IBM Sees RFID as Parking Solution for Smarter Planet

By Claire Swedberg

The company is partnering with Streetline to help municipal parking managers do their jobs better, and make it easier for drivers to locate an available space.

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IBM, as part of its Smarter Planet technology initiative, is teaming up with parking technology firm Streetline to provide an RFID-based parking-management system that would allow cities to better track parking availability on streets and within garages, while also enabling drivers to learn where parking spaces are available. Streetline’s ParkSight solution employs magnetic sensors to detect a vehicle’s presence in a parking space, while IBM, says Vinodh Swaminathan, the company’s director of intelligent transportation systems, provides a layer of intelligence with its own software platform—known as Cognos—that can manage historical data from the Streetline system regarding parking, and provide reports about parking behavior at different locations.


Drivers can use Streetline’s smartphone app, known as Parker, to locate available parking spaces.

Smarter Planet, which includes a Smarter Cities initiative directed specifically at urban areas, is IBM’s program to use sensors in a variety of settings, in order to provide data that can help improve services and infrastructure in specific cities and worldwide. This includes smart electric grids and water-management systems, greener buildings, and traffic-congestion solutions. To help improve traffic flow, IBM has provided solutions to Stockholm and other cities, based on such sensor technologies as cameras and lasers. “We have a pretty robust business around sensor technologies,” Swaminathan explains. Now, he says, with the Streetline partnership, IBM will add parking management to its offerings that utilize RFID technology. “Parking is a wonderful extension of Smarter Cities,” he states.

IBM recently completed a survey in which it found that more than 30 percent of traffic congestion within cities is caused by drivers circling in an effort to locate parking spaces. The pressure from inefficient parking systems is felt not only by drivers, but also by merchants relying on their customers’ ability to find parking spaces near their business. “For us, in partnerships with companies like Streetline, we have a very exciting offering to provide a way [for cities] to significantly enhance services,” Swaminathan says.

Streetline has already installed ParkSight throughout numerous cities worldwide, including San Francisco (see SF Uses Wireless Sensors to Help Manage Parking). The solution includes 2.4 GHz battery-powered wireless sensors that form a mesh network using the IEEE 802.15.4 air-interface protocol. The sensors containing Streetline’s own transponders are attached to or embedded into a parking space’s pavement, and their signals are received by repeaters (readers) mounted on light poles or on other permanent structures within the area. Each sensor can detect whether or not a vehicle is parked over it, and transmit that information to the repeater, which then forwards the data to a gateway device with a Dust Networks network interface card (NIC), through which the information is then forwarded to an Internet connection. In that way, the sensor data is sent to a Streetline-hosted server.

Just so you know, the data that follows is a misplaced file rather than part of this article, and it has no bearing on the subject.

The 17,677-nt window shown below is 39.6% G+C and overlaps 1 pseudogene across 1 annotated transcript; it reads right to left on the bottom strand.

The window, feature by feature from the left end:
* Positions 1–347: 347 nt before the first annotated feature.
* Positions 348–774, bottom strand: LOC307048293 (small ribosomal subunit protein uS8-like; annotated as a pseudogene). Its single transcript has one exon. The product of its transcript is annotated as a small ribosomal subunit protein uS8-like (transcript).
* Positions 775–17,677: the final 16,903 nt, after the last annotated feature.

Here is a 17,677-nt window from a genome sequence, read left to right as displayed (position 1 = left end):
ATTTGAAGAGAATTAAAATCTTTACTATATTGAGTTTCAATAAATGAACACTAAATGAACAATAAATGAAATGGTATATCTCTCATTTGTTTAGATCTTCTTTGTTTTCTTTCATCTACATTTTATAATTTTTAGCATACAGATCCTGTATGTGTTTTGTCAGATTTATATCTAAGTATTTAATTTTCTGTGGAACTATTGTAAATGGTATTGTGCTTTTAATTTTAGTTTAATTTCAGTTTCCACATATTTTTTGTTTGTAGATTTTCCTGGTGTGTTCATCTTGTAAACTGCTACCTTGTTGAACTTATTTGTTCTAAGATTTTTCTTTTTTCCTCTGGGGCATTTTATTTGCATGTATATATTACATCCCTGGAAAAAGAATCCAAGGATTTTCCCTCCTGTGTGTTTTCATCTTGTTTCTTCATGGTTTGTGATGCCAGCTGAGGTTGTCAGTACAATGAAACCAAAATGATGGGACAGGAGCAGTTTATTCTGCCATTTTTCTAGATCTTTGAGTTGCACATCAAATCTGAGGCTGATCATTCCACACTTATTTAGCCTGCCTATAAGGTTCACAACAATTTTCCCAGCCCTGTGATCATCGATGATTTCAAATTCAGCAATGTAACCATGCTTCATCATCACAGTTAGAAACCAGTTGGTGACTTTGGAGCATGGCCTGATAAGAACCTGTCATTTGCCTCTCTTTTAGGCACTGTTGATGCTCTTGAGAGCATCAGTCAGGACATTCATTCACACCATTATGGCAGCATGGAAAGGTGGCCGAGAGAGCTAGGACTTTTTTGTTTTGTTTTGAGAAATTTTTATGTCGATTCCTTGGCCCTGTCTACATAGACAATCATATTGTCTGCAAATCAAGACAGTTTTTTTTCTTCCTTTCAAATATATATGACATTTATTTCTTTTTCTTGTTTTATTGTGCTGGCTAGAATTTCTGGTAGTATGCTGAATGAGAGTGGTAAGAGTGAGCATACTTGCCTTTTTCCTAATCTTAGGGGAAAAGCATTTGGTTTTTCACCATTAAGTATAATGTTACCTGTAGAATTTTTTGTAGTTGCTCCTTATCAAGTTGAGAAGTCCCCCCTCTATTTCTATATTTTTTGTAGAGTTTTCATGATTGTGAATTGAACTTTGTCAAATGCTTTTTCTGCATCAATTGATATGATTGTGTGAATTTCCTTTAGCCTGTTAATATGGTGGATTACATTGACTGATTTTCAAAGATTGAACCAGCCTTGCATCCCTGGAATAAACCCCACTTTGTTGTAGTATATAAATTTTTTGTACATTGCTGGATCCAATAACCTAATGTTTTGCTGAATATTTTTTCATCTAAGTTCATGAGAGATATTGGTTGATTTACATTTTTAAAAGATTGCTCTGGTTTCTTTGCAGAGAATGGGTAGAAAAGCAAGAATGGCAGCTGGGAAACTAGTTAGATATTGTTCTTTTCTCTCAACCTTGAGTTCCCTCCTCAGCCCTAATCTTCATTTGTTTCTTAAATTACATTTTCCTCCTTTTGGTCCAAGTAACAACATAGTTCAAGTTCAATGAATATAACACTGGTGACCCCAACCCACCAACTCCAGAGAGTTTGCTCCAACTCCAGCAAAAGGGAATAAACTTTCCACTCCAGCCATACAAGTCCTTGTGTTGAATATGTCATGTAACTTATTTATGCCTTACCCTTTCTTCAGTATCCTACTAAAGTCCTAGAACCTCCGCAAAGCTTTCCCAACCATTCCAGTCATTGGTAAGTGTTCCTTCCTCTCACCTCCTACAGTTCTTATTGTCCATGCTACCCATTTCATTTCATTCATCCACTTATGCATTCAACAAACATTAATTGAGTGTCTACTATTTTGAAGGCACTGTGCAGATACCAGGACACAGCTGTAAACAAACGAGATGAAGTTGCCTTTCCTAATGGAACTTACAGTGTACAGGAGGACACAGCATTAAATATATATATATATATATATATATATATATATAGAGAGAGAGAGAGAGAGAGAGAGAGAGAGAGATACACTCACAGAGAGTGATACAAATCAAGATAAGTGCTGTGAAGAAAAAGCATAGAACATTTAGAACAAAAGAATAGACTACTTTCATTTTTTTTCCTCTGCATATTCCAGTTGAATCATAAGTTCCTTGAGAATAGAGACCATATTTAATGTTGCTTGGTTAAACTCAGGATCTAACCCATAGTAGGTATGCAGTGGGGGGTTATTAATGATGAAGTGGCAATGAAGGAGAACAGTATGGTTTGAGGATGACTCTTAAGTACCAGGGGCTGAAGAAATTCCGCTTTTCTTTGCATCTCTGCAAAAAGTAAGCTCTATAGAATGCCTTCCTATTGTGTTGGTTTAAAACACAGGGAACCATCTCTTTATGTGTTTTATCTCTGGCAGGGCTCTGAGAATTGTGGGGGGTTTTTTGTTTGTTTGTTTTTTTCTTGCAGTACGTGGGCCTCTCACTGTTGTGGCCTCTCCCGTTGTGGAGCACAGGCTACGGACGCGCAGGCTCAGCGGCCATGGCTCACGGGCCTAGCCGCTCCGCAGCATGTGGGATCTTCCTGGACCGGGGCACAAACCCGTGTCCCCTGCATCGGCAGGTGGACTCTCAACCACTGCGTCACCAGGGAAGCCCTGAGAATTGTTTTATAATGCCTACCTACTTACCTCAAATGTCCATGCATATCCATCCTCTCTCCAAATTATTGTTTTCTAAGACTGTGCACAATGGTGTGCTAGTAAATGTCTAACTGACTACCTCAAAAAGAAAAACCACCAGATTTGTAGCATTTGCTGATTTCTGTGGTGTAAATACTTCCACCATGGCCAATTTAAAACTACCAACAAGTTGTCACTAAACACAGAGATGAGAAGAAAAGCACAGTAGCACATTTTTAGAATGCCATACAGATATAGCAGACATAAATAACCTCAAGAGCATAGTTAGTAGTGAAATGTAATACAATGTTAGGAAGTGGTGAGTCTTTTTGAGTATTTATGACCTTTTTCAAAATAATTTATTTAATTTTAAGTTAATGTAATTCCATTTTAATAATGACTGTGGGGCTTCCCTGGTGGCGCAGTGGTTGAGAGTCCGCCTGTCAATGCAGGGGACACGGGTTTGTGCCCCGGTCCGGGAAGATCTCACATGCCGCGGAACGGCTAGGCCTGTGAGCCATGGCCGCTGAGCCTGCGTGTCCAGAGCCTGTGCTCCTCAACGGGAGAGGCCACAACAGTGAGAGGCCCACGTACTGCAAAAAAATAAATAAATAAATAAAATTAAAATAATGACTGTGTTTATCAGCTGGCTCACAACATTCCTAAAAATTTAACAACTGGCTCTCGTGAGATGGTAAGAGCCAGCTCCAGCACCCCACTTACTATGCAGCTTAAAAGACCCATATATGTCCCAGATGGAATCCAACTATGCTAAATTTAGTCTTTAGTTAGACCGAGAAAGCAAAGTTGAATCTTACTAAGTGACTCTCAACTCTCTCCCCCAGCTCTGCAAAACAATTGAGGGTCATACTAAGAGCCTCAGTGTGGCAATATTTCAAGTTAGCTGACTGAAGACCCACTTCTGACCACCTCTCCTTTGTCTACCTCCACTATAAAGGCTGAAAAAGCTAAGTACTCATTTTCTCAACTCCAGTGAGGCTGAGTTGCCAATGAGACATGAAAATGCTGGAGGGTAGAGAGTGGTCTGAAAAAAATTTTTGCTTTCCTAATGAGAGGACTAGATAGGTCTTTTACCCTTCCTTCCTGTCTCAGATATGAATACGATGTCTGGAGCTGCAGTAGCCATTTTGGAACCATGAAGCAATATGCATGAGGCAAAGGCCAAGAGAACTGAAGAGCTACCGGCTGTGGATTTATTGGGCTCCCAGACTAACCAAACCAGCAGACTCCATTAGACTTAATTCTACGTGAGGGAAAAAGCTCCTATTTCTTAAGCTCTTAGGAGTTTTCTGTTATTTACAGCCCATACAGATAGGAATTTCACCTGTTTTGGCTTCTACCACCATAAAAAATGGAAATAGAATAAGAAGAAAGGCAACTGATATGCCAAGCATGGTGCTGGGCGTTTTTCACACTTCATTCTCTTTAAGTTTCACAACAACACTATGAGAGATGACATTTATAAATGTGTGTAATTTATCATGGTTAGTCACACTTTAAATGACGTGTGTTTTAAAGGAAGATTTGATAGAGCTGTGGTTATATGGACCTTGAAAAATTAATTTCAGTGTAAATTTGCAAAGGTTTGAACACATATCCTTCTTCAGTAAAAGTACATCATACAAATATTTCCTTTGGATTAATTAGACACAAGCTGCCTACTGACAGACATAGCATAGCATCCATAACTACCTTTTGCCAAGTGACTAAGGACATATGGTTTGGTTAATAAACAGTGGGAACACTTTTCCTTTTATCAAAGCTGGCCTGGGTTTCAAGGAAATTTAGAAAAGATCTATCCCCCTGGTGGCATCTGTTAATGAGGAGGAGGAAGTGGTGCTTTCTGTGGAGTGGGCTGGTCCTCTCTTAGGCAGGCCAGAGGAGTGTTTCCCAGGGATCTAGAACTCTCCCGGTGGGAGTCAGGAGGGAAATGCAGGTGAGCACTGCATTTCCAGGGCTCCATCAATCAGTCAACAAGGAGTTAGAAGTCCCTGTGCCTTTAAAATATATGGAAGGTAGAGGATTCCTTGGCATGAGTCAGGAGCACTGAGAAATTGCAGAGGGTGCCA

Streetline’s embedded sensor

For a typical parking deployment, Streetline installs approximately 120 to 200 sensors, along with 15 to 20 repeaters and a single gateway. Each sensor determines whether a vehicle is parked above it, and the Streetline data thus indicates, in real time, which parking spaces are being used, and which are empty. Over the past 12 months, says Zia Yusuf, Streetline’s CEO, 14 new customers have begun using the technology. Among the most recent customers is the California city of Sausalito, where drivers can use Streetline’s free smartphone application, known as Parker, to learn which parking spaces are available. That function includes a display indicating, for example, that a particular block contains more than four empty spaces, or that it has none, as well as an arrow pointing to locations at which more promising parking prospects can be found within a driver’s vicinity.

Streetline’s ParkSight data can be accessed by a city, allowing management to, for instance, detect where and when a vehicle has exceeded its allotted time in a parking space, thereby enabling city employees to issue tickets more promptly. The same functionality could be utilized by managers of municipal parking garages or lots to detect when a specific space has been occupied for too long, or where vacant spots may be located, in order to better serve incoming drivers.

Using IBM’s analysis solution in conjunction with Streetline’s technology, municipal parking managers can also determine whether enforcement officers are productive, where the greatest revenue from fines is being acquired, and the length of time that drivers typically park in particular areas.


Streetline’s surface-mounted sensor

Since the Sept. 28 announcement of the Streetline-IBM partnership, Swaminathan says, cities have been calling IBM from around the world requesting details of the arrangement.

With IBM’s solution, the data will continue to reside on Streetline’s server, but with the company’s analytics functionality included. Price and payment plans would vary according to each customer’s individual use case and needs.